Agency problems are common in relationships where one party is expected to act in another party’s best interests instead of their own. Such conflicts often exist in the relationship between a company’s owners and managers. Corporate governance provides the framework through which these risks are managed. Companies with strong governance use a combination of processes, controls, and incentives to ensure that managers work to maximize the value of a business for its owners and other stakeholders.
Governance standards and norms differ around the world. The development of these varied frameworks has been influenced by political, societal, and economic factors. Interestingly, this includes the roles that the capital markets and banks have played in financing a nation’s economic development. Countries with stronger capital markets vs. banks tend to have more shareholder-oriented governance models.
As part of our research process, we review the quality of a company’s governance to ensure that managers’ interests are aligned with those of its owners. We engage with executives and evaluate their track records to better understand how they think about their business and how they allocate capital. As part of our analysis, we carefully consider several key issues:
Duties & responsibilities of the corporation and its officers
All governance models require that directors and officers act in the best interest of the corporation. But what does that really mean? In the United States and a few other markets (UK, Australia for example) it is generally believed that a company should work to maximize its value for shareholders, and many businesses are in fact run this way. Yet it is not universally accepted that shareholder value creation should be the primary objective of the corporation. Understanding how views on this might differ from country to country, and even between businesses within countries, can provide valuable insight into what factors might influence a manager’s decision-making process.
Directors play an important role in governing the owner/manager relationship. We prefer boards with independent, well-qualified, and diverse directors.
Standards regarding director independence vary around the world. US public companies are leaders, with 85% of directors classified as independent.1 At the other end of the spectrum is Japan, where only ~40% of directors of TOPIX 100 companies are independent.2
Other criteria may also be used to shape board construction. For example, employee board representation is required in several European nations, including France, Germany, and the Netherlands. Employee representatives make up 50% of the non-executive Supervisory Board at large German corporates. This can limit the flexibility of business leaders to restructure or take other strategic actions.
Is a board willing to replace an underperforming manager? Do CEOs hand-pick their successor? Are outgoing CEOs allowed to stay on the board where they can continue to exert influence? The answers to these questions may give us some insight into whether a struggling company can really be expected to implement necessary change.
Executive compensation and share ownership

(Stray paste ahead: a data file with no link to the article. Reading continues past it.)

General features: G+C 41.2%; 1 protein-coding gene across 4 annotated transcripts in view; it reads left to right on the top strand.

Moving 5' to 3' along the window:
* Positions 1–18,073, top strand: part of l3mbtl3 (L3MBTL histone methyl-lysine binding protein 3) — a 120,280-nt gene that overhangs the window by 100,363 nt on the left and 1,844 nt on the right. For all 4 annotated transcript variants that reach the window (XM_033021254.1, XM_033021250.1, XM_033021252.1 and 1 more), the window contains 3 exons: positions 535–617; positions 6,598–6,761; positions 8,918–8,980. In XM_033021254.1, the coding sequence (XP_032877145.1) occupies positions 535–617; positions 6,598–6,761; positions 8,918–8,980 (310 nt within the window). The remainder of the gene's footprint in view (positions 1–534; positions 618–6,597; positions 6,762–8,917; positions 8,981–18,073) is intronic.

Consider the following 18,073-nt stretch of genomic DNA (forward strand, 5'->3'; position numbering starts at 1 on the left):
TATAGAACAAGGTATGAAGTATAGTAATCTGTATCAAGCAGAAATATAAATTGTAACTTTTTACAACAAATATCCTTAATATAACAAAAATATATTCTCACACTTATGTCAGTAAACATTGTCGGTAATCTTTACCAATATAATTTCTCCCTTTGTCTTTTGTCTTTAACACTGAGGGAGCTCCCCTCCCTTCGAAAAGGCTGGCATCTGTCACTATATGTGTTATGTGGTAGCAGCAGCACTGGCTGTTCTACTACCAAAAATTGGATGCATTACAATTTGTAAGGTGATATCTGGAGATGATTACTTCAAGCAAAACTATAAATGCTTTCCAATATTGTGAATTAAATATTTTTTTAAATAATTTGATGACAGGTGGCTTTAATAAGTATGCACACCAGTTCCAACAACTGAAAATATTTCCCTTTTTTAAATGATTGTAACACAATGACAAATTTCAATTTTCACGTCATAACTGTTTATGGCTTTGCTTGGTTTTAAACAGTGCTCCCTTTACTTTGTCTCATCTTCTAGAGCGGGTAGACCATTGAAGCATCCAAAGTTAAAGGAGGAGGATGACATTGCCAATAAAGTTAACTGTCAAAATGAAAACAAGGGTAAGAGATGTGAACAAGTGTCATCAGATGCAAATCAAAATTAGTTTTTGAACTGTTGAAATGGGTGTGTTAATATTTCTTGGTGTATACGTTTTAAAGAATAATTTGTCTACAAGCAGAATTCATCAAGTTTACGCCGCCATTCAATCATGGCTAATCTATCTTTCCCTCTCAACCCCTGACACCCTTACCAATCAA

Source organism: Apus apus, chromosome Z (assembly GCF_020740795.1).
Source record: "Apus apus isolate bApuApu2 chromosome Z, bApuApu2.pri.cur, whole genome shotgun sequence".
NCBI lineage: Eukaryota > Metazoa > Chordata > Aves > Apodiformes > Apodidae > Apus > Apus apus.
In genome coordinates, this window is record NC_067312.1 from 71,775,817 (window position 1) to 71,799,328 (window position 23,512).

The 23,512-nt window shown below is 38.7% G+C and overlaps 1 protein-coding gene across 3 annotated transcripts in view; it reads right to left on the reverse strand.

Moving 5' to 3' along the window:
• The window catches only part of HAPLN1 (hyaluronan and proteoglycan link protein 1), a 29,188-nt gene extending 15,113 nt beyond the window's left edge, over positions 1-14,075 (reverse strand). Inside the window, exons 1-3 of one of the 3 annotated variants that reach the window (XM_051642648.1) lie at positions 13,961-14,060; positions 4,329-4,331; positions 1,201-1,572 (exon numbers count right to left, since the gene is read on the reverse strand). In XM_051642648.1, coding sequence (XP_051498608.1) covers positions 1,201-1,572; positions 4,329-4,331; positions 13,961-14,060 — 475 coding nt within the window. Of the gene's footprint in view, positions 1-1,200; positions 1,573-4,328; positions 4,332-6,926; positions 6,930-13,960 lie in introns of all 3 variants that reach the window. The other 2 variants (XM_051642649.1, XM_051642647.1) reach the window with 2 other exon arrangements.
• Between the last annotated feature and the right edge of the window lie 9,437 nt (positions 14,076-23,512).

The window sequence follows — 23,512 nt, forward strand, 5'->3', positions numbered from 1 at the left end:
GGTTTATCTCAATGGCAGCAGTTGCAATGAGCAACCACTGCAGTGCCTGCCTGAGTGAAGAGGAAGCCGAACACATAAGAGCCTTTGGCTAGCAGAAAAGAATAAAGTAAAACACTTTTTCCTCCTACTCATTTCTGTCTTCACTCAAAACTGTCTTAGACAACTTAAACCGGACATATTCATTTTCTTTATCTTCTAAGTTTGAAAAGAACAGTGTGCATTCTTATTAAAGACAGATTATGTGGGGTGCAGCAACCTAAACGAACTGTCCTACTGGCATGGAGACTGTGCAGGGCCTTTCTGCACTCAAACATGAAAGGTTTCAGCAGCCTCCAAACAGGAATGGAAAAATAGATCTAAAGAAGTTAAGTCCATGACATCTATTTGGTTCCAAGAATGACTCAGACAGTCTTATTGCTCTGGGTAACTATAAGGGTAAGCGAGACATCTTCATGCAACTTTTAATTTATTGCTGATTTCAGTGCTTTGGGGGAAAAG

Thoughtful executive compensation can align the interests of shareholders and managers. Ideally, we like to see compensation include an equity component and be linked to appropriate long-term performance targets. We want managers to act like owners; the right incentives make this more likely to happen.
The use of long-term, performance-based, equity-linked compensation continues to grow around the world. We highlight Japan as an example of this trend, with the share of long-term incentives as a percent of total compensation doubling since 2015.3
Ownership base/cross shareholdings
Friendly ownership can insulate managers from outside pressures. Bank-centric economies like Germany and Japan were long characterized by webs of corporate cross-shareholdings between capital providers (banks & insurance companies), customers, and suppliers. German networks were largely unwound at the start of the current century but this was not the case in Japan, at least until recently. Governance reforms, spearheaded by former Prime Minister Shinzo Abe, have taken aim at this inefficient practice.
Founder or family-controlled corporations
Controlled corporations are still relatively common in parts of Asia, Europe, and South America. On the one hand, large ownership positions create economic alignment between managers and owners. However, independent shareholders typically have little ability to effect change in these situations.
When evaluating these opportunities, we consider both the managerial capabilities and economic motivations of controlling shareholders, recognizing that their influence on operating performance is unlikely to change.
We must also understand the existence and enforcement of rules protecting minority shareholder rights when investing in controlled companies.
Golden shares & national champions
Governments may view certain companies to be of strategic importance to a nation’s well-being or security. The list of companies core to a nation’s interests can be surprisingly long. In such cases, governments may take action to protect these companies from outside interference, even at the expense of shareholder value. Managers can exploit this position to defend themselves from external pressure to perform.
Good governance is not just a box-checking exercise. The right incentives and structures can steer leaders to decisions that increase the value of their businesses. On the other hand, poor governance can insulate management, forestall change, and ultimately inhibit growth. The considerations discussed above can shape investment outcomes. This is especially the case when investing in international markets.